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9 Food Pairings that Fight Disease


Over the last few decades, there has been a mountain of research on  the healing powers of individual compounds in  foods, such as lycopene,  vitamin D and essential fatty acids. Yet, scientists  are now realizing  that while an antioxidant like sulforaphane in broccoli can  be a potent  cancer fighter on its own, combining it with another compound such  as  selenium found in chicken, fish and Brazil nuts,  will give you even more  impressive disease-fighting results.

“Food synergy ties into the prevention of so many of our chronic  illnesses,  including heart  disease, stroke, cancer and diabetes,” says  California-based  dietitian Elaine Magee, MPH, RD, author of Food  Synergy: Unleash Hundreds of Powerful  Healing Food Combinations to  Fight Disease and Live Well (Rodale,  2008).

You don’t have to eat in a fancy restaurant presided over by a  professional  nutritionist to enjoy the benefits of food synergy, either.  While researchers  haven’t even begun to untangle all the science behind  the synergy, these “power  couples” can easily come together in your own  kitchen — and prove that, when it  comes to our diets, one plus one can  easily equal three.

Tea & Lemon

Green  tea is at the top of the functional-drink heap, promoting  wellness  through antioxidants called catechins, which can aid in  reducing the  risk of both heart  disease and cancer. But if we want a  bigger health boost from our  tea, we should be adding a splash of  citrus, says Mario Ferruzzi, PhD,  associate professor of food science at  Purdue University.

“In test tube and animal studies, we discovered that ascorbic acid,  such as  that in citrus including lemon, orange and lime juice, helps  stabilize  catechins in the gut and increase absorption into the  bloodstream,” he says.  Looking for a warm-weather alternative? Brew up a  batch of iced tea and add  slices of lemon.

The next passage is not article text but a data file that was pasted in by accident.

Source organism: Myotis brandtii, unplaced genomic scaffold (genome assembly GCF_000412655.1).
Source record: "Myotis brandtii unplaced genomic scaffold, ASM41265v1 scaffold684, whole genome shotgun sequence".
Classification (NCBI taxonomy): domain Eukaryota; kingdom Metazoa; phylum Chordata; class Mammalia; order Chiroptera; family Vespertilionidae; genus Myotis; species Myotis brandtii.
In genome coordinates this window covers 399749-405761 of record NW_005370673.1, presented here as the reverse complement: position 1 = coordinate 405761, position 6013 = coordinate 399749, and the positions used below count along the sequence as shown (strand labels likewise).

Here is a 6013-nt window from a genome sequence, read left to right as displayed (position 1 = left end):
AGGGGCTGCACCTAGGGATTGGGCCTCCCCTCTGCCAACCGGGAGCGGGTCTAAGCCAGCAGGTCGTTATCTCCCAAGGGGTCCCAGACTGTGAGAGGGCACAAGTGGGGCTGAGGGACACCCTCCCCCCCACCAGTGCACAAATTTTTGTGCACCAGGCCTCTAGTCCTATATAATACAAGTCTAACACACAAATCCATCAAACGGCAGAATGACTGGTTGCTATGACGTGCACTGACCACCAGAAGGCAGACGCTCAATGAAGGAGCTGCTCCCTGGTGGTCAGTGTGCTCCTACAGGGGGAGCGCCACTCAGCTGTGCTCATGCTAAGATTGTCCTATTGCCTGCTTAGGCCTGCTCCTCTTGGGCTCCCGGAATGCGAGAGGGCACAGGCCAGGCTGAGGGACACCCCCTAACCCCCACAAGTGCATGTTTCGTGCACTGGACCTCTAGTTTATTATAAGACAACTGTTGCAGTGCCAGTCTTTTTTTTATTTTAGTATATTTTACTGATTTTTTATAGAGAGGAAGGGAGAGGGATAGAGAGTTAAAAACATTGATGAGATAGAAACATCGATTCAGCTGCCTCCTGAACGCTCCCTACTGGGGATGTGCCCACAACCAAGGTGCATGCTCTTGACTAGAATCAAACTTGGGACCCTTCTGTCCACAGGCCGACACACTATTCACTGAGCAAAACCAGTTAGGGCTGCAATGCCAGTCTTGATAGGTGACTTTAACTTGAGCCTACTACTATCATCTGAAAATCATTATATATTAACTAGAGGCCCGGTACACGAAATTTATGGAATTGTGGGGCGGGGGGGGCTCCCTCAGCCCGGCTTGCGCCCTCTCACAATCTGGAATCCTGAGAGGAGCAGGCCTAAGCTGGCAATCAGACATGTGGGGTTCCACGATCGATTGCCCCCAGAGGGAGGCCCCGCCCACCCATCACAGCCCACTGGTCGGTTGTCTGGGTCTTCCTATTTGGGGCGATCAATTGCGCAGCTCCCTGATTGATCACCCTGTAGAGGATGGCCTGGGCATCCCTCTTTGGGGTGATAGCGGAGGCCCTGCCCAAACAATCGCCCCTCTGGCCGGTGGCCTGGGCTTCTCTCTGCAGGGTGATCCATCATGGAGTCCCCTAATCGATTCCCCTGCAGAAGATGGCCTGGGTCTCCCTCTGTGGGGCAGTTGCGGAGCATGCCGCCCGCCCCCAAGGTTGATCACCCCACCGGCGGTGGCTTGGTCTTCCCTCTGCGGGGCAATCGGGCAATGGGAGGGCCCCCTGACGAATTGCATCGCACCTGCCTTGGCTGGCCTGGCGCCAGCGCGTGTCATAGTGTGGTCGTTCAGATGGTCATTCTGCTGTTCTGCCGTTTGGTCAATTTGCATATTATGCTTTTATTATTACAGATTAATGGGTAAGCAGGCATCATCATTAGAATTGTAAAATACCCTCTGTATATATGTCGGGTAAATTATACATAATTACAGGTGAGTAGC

Other research suggests that pairing green  tea with capsaicin (the  compound that gives chili peppers their pow)  can increase satiety and  potentially aid in weight loss. The tag team of green  tea and lycopene,  present in watermelon,  tomatoes and pink grapefruit, works  synergistically to help men dodge prostate  cancer.

Bananas &  Yogurt

Yogurt and other fermented foods, such as kefir, tempeh and  sauerkraut, are  teeming with beneficial live bacteria called probiotics that keep our immune and  digestive systems strong. But, like all living  creatures, they need something  to munch on to thrive. Enter inulin.

Found in bananas, asparagus, Jerusalem artichokes (sunchokes), onion,  endive, garlic, leeks, wheat germ and artichokes, inulin is a  nondigestible  carbohydrate that acts as a food source for intestinal  bacteria. “It behaves as  a prebiotic to enhance probiotic growth,” says  Georgianna Donadio, PhD, program  director for the National Institute of  Whole Health in Massachusetts. In  addition to boosting the friendly  critter count in your gut, inulin increases  the intestinal absorption of  bone-strengthening calcium.

Calcium & Sun

If calcium could speak to vitamin D, it would say, “You complete me.”  That’s because the sunshine vitamin increases the amount of calcium  that gets  absorbed in the intestines, says Magee. Ergo, you can down all  the calcium-rich  foods you want, such as tofu, yogurt, sesame seeds,  broccoli and cheese, but  without a steady supply of calcium’s wingman,  your bones won’t reap the  rewards.

European scientists recently reported that adequate daily consumption  of  both calcium and vitamin D was linked to a 20 percent drop in the  rates of hip  fracture in individuals 47 or older. Harvard scientists  found that subjects  with the highest calcium intake and blood vitamin-D  levels had reduced insulin  secretion, which may offer protection from  type 2 diabetes. And another Harvard  study determined that premenopausal  women with the highest intakes of both  vitamin D and calcium had a 30  percent lower risk of  developing breast cancer.

Your best bet for getting enough vitamin D is to spend a minimum of  10  minutes a day in the sunshine (with a decent amount of skin exposed),  but you  can also benefit from good food sources, like cod liver oil,  salmon and  sardines. The latest recommendations from respected experts  like Andrew Weil,  MD — 2,000 IU of daily vitamin D — suggest that you  may also need a daily  vitamin-D supplement.


Salads & Avocado (or Nuts)

Find naked salads unbearably boring? Then, by all means, top them  with  vinaigrette or a sprinkle of toasted pine nuts.  Similar studies  from Ohio State University and Iowa State University showed  that adding  healthy fats like nuts, extra-virgin olive oil or avocado to your salad  bowl  can increase the amount of beneficial antioxidants — such as lutein  in leafy  greens, lycopene in tomatoes and red peppers, and  beta-carotene in carrots— your body absorbs.